The final release of the new form is currently scheduled for October 2022; a six month transition period shall then apply, during which both the PDF eAF and the web-based form can be used in parallel. Further information of the scope and implementation of the new DADI interface is available in the Q&A document published by EMA. An updated Fast Healthcare Interoperability Resources (FHIR) mapping spreadsheet is also available, containing all attributes that are required by the Notice to Applicants; the attributes have been made consistent with the ISO Identification of Medicinal Products (IDMP), so that the DADI form also supports the submission of structured data to EMA’s Product Management Service (PMS).

A short history of the project

The DADI project is aimed to improve the interoperability of data; it builds upon the Common European Single Submission Portal (CESSP) Phase 1 project (2016-2020). Seven national competent authorities (NCAs), from Austria, Germany, Spain, Ireland, the Netherlands, Norway and Sweden are also collaborating to the setting up of the DADI project.

Some results from the Horizon 2020’s UNICOM project (with no contractual obligations for EMA towards the UNICOM Consortium and the European Commission) also supported the DADI’s development; UNICOM is specifically targeted to ensure the availability of pan-European ISO IDMP compliant forms and IDMP implementation at national agencies.

The use of ISO IDMP rules is compulsory as for Commission Implementing Regulation (EU) 520/2012 (articles 25 and 26) for both marketing authorisation holders (MAHs), EMA and member states. These standardised definitions for the identification and description of medicinal products for human use shall facilitate the reliable exchange of information between the different parties involved in the regulatory processes. However, it should be noted that ISO IDMP covers human medicinal products only, not veterinary ones, and refers to the entire product lifecycle, including development. This differs from the PMS module, which covers only the Authorised Medicinal product part of IDMP.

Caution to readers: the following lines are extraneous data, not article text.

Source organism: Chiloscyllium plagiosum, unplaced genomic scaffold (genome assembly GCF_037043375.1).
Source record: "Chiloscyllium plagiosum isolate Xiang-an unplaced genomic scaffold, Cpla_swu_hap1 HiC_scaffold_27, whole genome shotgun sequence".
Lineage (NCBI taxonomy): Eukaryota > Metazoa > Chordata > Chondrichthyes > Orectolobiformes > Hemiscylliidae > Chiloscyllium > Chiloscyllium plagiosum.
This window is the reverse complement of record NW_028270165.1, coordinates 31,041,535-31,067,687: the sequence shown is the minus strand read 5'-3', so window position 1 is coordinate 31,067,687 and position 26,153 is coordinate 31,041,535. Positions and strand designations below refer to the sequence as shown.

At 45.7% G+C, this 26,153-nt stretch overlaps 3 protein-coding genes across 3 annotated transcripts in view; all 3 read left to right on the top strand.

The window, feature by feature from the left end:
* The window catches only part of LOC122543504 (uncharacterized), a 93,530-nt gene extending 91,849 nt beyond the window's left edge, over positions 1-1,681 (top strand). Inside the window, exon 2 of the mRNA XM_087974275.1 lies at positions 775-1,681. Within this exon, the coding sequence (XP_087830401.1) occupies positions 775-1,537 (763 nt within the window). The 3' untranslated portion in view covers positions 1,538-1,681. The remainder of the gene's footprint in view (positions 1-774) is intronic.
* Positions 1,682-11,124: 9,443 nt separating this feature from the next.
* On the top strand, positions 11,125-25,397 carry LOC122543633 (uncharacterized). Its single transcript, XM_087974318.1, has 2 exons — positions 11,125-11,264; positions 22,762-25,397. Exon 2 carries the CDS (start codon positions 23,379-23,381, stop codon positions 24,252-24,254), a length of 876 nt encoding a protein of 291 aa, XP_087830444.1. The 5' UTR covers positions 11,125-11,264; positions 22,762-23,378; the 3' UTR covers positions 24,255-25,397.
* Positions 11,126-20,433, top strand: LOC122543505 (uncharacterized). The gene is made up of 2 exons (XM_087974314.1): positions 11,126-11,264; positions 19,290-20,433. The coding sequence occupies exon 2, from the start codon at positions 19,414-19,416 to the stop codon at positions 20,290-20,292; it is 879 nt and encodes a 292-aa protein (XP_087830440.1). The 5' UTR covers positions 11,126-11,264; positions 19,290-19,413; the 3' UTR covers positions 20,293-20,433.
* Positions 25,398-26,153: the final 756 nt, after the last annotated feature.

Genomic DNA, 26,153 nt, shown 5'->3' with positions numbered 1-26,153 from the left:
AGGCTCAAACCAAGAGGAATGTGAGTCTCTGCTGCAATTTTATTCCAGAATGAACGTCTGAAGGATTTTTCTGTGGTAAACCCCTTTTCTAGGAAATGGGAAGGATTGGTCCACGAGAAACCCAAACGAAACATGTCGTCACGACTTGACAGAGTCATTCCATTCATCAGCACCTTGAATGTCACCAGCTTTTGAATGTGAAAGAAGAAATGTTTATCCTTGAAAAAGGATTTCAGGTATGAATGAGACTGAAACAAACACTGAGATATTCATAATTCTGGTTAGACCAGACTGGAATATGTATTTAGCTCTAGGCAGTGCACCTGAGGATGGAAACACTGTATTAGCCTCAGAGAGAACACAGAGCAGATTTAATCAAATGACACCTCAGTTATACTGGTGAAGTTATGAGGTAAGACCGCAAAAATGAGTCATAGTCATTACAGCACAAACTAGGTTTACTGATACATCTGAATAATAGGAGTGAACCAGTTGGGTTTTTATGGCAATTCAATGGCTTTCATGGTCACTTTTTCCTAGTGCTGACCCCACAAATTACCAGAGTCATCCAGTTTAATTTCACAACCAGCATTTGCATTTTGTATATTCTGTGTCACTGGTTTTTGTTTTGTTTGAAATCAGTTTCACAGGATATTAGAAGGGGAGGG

How the DADI interface works

EMA’s plan is to gradually replace during 2022 and 2023 all the eAF forms for the various types of regulatory procedures, starting with the variation form for human medicinal products, so to achieve the availability of standard product master data for human and veterinary medicinal products. It is important to note that both the old forms based on the PDF format and the new web-forms are “electronic application forms”; EMA warns to expect that “the web-based forms will still be called electronic application forms (eAF)”, while in DADI communications, reference can be made to web-based application forms to distinguish them from the current PDF-based eAFs.

The implementation of the FHIR data exchange standard shall make possible to generate human- readable output (PDF files, with an attached FHIR XML) as well as machine-readable output for digital processing. Exchangeable contents based on FHIR are called “resources”. They all share some common characteristics, including how they are defined and represented on the basis of reusable patterns of elements, a common set of metadata, and a human readable part.